- terms that enabled an internet service provider to vary the price of the internet service without the consumer being able to end the contract;
- terms that enabled a Christmas hamper company to continue to take payments by direct debit after the consumer has fully paid for their lay-by agreement unless the consumer specifically opted out from having further payments deducted; and
- terms that required consumers to pay a “Damage Liability Fee” (of several thousand dollars) to a rental car company if the rental car was damaged or stolen, even if the consumer was not at fault.
What should businesses do?
The Commission’s declaration of active enforcement from day one emphasises the importance for businesses, particularly in the nominated industries, of reviewing their T&Cs for compliance before 17 March. The starting point will be for businesses to consider their T&Cs against the indicative “grey list” of terms that are likely to be unfair and the Commission’s finalised Guidelines.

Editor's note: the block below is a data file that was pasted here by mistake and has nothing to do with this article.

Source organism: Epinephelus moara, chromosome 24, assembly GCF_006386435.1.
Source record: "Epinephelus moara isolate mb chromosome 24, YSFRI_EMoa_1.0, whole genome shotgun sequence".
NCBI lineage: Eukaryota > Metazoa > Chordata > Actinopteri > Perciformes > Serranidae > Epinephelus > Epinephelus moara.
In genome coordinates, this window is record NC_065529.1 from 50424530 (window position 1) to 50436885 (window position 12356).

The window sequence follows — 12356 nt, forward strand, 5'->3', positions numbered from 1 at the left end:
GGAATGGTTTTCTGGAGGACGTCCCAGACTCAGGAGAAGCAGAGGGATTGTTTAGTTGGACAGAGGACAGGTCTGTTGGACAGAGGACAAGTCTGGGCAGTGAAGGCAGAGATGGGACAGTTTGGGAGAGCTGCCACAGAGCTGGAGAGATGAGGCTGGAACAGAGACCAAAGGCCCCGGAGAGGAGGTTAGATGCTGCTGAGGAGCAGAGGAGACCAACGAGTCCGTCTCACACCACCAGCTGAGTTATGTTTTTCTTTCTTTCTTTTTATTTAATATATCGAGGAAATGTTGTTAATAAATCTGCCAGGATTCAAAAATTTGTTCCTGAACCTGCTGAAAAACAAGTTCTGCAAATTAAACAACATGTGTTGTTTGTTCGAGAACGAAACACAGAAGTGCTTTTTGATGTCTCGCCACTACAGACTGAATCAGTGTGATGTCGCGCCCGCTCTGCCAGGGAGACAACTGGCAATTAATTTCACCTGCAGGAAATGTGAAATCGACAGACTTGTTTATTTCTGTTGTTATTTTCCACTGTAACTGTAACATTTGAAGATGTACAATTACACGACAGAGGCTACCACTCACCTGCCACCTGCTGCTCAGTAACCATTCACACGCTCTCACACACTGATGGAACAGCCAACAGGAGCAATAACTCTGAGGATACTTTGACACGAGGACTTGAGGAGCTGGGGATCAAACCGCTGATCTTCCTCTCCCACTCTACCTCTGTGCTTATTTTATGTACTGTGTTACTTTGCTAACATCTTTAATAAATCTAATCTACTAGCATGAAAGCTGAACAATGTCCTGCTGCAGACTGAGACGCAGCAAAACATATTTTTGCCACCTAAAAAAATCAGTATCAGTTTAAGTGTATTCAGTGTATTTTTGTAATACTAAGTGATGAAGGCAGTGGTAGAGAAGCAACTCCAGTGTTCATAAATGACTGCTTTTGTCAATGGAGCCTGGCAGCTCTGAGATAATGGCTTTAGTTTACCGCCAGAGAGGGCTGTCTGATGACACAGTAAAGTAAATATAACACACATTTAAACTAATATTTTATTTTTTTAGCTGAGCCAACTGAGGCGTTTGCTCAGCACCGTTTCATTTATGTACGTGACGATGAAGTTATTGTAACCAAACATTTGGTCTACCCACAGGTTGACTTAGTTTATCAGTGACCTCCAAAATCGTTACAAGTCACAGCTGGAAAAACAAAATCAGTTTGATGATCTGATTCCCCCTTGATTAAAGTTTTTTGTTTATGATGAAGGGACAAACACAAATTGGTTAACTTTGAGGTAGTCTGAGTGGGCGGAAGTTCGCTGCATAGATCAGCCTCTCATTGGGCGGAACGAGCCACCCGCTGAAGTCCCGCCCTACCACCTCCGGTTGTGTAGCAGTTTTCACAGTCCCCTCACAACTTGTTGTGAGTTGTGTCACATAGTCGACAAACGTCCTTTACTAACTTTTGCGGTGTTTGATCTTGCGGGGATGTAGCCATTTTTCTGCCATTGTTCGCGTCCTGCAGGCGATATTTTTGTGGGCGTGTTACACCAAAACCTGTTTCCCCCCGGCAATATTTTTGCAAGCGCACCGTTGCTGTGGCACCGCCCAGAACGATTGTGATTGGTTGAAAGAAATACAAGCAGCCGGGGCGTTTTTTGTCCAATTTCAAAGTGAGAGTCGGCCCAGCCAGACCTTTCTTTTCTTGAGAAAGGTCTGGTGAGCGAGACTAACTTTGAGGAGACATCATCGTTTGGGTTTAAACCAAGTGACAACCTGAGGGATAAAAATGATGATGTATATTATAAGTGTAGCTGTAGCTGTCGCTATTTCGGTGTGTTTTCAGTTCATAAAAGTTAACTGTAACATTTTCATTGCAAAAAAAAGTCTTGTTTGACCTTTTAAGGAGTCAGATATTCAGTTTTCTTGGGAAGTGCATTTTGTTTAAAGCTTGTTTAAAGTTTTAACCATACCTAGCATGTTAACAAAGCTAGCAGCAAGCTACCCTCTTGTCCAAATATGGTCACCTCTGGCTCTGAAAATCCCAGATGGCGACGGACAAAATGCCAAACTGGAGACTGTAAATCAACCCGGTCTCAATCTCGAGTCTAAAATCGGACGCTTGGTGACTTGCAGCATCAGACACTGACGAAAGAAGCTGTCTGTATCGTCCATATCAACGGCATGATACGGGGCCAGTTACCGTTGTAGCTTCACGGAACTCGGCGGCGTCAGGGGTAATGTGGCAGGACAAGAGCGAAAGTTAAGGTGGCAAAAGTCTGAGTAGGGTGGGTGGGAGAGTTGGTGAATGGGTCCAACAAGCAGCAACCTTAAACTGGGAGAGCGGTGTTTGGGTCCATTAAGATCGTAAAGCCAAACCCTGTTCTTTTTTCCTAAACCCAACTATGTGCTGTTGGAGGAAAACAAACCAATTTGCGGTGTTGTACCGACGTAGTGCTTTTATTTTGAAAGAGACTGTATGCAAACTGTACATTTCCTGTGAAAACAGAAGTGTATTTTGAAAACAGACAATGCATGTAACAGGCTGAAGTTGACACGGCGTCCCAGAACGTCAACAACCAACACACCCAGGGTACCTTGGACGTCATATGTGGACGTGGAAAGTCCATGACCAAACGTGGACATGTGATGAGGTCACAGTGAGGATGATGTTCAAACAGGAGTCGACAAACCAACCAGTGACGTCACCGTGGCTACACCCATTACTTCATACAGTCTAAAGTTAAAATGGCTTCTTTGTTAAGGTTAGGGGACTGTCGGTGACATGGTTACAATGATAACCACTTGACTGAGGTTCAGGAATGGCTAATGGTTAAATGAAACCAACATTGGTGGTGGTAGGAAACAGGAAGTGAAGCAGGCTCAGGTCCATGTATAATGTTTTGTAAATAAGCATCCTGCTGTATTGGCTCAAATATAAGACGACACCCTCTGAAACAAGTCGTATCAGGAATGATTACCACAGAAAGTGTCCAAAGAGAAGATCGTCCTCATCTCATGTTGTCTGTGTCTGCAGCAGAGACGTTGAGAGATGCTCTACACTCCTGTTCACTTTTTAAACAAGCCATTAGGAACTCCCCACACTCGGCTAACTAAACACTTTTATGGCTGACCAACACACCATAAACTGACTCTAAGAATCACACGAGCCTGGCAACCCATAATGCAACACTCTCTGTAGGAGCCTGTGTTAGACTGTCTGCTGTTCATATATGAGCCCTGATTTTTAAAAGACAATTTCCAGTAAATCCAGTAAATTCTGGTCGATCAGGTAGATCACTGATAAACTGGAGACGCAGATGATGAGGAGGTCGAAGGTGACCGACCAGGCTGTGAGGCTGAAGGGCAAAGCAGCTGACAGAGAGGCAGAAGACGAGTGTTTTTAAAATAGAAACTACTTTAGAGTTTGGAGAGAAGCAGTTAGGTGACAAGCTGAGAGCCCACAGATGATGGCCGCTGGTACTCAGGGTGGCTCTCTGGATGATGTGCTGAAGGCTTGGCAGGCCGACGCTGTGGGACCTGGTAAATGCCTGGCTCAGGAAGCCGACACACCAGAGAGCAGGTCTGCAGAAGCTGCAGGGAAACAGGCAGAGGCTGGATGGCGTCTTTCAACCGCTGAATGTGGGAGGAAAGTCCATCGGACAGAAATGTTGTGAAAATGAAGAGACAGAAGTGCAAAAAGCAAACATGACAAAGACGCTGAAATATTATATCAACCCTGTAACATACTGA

The finalised Guidelines
For businesses that have already reviewed their T&Cs against the Commission’s previous draft Guidelines, the finalised Guidelines do not signal a significant change in approach. Rather, the Commission has done a commendable job in further enhancing the user-friendly nature of the Guidelines by clarifying the definition of “consumer”, adding examples, and minimising the use of jargon and legalistic language.
That said, the one amendment of particular note is that the Commission has clarified that in its view where a business has used the same contract multiple times (which is inevitable for a standard form contract), any declaration of unfairness in respect of one contract with one consumer will likely “extend to all of the same terms contained in all of those contracts” with other consumers.